It accrues quickly and often we don’t realize just how quickly. For example, I’d been tasked with implementing single-sign on (SSO) for a multitude of applications in our library. In the process of mapping out the path of action this led to learning that in order to implement the bits we needed for SSO most of the applications needed to be updated and the newer versions weren’t compatible with the version of PHP running on our servers, and to use the version of PHP that would be compatible we needed to upgrade our server and the upgrade on the server was a major upgrade which led to having to do a full server upgrade and migration. Needless to say, SSO has not yet been implemented. This technical debt accrued from a previous admin’s past decisions to not stay on top of the upgrades for many of our applications because short term hacks were put in place and the upgrades would break those hacks. These decisions to take on technical debt ultimately caught up with us and halted the ability to move forward on a project. Whether the debt is created under your watch or inherited, it will eventually need to be addressed.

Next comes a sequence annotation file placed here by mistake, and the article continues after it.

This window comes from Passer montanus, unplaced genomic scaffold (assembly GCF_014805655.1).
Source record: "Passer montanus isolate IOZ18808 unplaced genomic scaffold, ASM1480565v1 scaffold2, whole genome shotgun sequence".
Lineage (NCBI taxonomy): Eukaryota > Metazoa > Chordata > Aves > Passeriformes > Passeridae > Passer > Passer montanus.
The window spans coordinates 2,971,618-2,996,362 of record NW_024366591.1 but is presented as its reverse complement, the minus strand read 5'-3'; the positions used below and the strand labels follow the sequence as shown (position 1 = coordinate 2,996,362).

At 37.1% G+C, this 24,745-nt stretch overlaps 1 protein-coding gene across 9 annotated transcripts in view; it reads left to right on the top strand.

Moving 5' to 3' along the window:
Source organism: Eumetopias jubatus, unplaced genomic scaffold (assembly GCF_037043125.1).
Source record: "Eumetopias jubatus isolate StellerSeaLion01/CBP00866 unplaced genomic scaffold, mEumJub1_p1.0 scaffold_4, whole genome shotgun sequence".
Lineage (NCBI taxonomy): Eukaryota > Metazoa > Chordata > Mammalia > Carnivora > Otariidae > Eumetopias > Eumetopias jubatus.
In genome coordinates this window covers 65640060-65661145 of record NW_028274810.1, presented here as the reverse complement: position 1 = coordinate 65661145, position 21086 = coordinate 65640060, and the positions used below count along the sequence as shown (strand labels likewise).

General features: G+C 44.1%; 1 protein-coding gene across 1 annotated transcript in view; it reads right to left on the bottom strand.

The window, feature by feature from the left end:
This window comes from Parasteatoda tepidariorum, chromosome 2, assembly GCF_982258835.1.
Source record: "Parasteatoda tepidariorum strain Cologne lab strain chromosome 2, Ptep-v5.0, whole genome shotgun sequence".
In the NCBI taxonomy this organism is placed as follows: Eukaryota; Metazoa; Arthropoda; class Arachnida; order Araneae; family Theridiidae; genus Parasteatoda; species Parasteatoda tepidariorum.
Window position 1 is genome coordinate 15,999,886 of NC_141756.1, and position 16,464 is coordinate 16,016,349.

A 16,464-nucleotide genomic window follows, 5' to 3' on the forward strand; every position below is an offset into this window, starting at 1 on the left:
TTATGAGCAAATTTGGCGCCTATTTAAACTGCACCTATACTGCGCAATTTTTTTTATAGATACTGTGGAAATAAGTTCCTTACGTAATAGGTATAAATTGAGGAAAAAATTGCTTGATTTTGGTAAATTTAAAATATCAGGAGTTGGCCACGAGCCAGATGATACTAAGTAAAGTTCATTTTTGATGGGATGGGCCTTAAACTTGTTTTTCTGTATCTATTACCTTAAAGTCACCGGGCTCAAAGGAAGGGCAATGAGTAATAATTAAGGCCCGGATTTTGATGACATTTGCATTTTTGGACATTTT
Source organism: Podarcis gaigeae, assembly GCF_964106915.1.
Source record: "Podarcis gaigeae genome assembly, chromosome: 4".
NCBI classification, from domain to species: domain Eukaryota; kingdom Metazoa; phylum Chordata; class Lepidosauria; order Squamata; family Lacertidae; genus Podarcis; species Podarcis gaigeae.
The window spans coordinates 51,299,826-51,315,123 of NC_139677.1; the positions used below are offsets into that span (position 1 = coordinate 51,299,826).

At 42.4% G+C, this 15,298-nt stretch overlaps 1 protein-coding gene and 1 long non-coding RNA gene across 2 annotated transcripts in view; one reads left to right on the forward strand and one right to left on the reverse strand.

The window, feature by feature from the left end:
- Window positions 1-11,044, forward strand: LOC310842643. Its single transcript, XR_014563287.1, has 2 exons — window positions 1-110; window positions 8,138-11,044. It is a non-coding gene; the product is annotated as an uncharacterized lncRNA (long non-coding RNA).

The decisions that are made which result in technical debt should be made with a strategic engineering perspective. Technical debt should only be accrued on purpose because it enables some business goal, intentional and unintentional. Steve McConnell’s talk on Managing Technical Debt [2] does a good job of laying the business and technical aspects of taking on technical debt. Following that, ideally there should be a plan in place on how to reasonably reduce the debt down the road. If technical debt is left unaddressed, at some point the only light at the end of the tunnel is to declare bankruptcy, analogically: just blow it up and start over.